Because he is illegitimate, Jephtha is driven out of Gilead by his half-brothers according to the Old Testament Book of Judges. The people of Israel, however, choose him as the commander of their army. Before he goes to battle against the Ammonites, who are occupying the Israelites’ land, he swears an oath. Whatever emerges first from his house he will burn as a sacrifice to the Lord. Iphis, Jephtha’s daughter, is the first to leave the house. But at the behest of an angel she is not sacrificed. Instead she serves God from that day on as a virgin priestess.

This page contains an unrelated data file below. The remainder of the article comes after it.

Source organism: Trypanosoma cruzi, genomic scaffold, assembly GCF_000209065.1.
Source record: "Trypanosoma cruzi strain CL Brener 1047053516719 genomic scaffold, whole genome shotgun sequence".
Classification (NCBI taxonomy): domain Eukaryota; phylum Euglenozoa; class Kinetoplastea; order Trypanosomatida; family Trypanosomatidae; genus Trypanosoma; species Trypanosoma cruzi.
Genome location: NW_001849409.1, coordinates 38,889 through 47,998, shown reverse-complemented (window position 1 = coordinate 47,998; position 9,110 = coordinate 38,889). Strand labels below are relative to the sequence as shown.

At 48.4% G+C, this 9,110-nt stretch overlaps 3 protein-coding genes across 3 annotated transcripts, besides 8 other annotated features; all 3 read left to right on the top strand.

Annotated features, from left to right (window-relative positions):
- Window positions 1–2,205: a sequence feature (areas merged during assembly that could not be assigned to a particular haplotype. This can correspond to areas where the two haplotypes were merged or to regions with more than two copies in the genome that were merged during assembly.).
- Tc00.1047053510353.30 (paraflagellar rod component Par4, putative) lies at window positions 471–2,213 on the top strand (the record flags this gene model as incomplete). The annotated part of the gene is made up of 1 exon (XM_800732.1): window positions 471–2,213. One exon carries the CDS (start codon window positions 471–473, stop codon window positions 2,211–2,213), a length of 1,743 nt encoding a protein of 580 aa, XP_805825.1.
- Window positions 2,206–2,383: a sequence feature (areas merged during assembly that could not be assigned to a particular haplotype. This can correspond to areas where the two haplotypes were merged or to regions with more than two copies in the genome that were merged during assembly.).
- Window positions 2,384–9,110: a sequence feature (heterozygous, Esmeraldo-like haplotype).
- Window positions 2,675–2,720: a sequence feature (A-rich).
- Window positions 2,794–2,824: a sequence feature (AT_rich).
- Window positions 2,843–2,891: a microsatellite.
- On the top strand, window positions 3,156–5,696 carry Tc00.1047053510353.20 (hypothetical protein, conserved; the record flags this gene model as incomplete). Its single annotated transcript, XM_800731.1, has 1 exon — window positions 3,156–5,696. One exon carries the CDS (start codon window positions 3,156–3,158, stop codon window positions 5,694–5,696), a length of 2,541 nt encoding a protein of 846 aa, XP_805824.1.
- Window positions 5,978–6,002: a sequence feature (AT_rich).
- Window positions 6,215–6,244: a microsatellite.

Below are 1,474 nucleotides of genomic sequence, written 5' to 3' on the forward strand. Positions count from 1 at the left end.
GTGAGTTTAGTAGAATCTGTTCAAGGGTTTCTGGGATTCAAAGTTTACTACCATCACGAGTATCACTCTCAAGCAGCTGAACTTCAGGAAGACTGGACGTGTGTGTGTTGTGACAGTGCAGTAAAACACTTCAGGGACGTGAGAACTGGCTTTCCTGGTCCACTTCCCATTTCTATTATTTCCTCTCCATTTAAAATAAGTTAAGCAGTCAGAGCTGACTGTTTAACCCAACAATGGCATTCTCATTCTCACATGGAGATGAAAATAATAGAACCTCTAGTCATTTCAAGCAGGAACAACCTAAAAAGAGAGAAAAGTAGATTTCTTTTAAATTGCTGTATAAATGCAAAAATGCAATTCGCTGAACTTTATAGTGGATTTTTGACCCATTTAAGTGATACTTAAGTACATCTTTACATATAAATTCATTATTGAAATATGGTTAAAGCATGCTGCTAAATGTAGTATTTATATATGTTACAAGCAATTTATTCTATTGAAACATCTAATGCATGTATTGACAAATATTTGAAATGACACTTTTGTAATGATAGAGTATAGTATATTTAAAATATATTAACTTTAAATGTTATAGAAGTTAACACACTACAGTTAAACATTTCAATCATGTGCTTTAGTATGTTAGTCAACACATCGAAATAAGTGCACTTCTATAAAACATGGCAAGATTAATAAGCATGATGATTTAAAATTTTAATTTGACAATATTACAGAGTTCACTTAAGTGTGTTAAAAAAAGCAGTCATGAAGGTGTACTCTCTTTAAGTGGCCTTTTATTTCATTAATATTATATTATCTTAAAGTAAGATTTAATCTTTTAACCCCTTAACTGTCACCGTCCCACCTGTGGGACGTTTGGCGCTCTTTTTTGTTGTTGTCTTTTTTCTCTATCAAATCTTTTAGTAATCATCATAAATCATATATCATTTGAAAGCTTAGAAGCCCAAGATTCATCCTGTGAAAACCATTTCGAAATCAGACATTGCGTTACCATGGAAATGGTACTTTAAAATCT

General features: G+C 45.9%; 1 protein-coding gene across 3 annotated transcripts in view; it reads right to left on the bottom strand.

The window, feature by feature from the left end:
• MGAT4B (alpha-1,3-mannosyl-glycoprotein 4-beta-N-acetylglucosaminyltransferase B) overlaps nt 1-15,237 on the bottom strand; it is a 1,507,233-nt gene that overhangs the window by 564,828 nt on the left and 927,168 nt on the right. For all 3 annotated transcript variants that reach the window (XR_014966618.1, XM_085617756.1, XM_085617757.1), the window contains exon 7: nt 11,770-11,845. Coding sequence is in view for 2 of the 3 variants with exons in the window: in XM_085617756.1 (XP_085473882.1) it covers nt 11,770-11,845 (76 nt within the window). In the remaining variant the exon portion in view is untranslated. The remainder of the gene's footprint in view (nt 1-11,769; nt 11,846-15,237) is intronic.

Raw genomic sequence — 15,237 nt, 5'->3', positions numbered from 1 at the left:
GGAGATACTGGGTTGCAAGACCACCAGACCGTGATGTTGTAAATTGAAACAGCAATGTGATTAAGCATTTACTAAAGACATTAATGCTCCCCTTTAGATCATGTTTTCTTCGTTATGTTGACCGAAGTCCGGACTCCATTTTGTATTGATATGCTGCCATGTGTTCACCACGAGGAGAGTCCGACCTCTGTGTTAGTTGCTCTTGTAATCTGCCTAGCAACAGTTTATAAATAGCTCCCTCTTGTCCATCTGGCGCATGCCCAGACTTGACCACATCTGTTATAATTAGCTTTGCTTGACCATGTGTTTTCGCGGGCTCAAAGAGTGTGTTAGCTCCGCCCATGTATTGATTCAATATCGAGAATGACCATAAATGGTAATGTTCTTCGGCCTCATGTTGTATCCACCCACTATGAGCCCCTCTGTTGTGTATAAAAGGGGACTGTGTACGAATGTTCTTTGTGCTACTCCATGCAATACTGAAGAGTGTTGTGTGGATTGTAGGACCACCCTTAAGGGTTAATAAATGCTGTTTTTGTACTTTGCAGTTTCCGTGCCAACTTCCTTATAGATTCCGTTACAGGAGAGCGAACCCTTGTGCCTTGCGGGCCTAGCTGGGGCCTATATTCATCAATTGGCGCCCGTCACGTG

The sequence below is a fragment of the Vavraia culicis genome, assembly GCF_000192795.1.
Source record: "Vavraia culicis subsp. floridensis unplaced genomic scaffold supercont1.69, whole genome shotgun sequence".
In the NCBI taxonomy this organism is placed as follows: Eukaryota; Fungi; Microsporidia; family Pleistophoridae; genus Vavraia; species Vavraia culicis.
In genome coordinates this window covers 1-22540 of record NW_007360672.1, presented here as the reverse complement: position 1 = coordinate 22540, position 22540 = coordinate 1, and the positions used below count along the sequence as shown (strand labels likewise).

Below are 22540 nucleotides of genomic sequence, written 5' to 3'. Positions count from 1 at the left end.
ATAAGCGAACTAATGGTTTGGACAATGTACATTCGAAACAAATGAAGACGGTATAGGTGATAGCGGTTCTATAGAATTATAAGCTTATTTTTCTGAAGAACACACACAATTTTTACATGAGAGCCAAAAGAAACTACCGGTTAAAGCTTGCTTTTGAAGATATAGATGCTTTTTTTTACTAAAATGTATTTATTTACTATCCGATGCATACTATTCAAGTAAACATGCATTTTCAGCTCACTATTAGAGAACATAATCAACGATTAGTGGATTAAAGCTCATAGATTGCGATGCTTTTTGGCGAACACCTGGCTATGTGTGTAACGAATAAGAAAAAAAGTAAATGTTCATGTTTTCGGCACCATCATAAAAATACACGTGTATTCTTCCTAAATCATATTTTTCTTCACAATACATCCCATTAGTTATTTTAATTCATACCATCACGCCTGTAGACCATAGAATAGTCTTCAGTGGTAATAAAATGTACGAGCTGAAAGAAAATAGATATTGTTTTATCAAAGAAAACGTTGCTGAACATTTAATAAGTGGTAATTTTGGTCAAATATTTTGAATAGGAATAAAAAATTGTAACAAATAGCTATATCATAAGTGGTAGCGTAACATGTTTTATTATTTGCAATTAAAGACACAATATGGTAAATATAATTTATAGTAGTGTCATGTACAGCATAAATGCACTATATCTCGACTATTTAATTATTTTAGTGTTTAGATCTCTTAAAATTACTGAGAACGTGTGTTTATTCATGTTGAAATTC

In this way, librettist Reverend Thomas Morell replaced the vengeful God of the Old Testament with a merciful God in accordance with Anglican theology. Following a four-month trip on the continent, Handel had asked the multitalented Morell to write him a libretto for an oratorio. Due to the problems Handel had with his eyes the work took eight months to complete and he borrowed passages from other composers that he had got to know on his travels. The premiere in 1752 was the last premiere of a newly composed work that Handel conducted himself. That same year he lost his eyesight entirely. Jephtha was his last oratorio.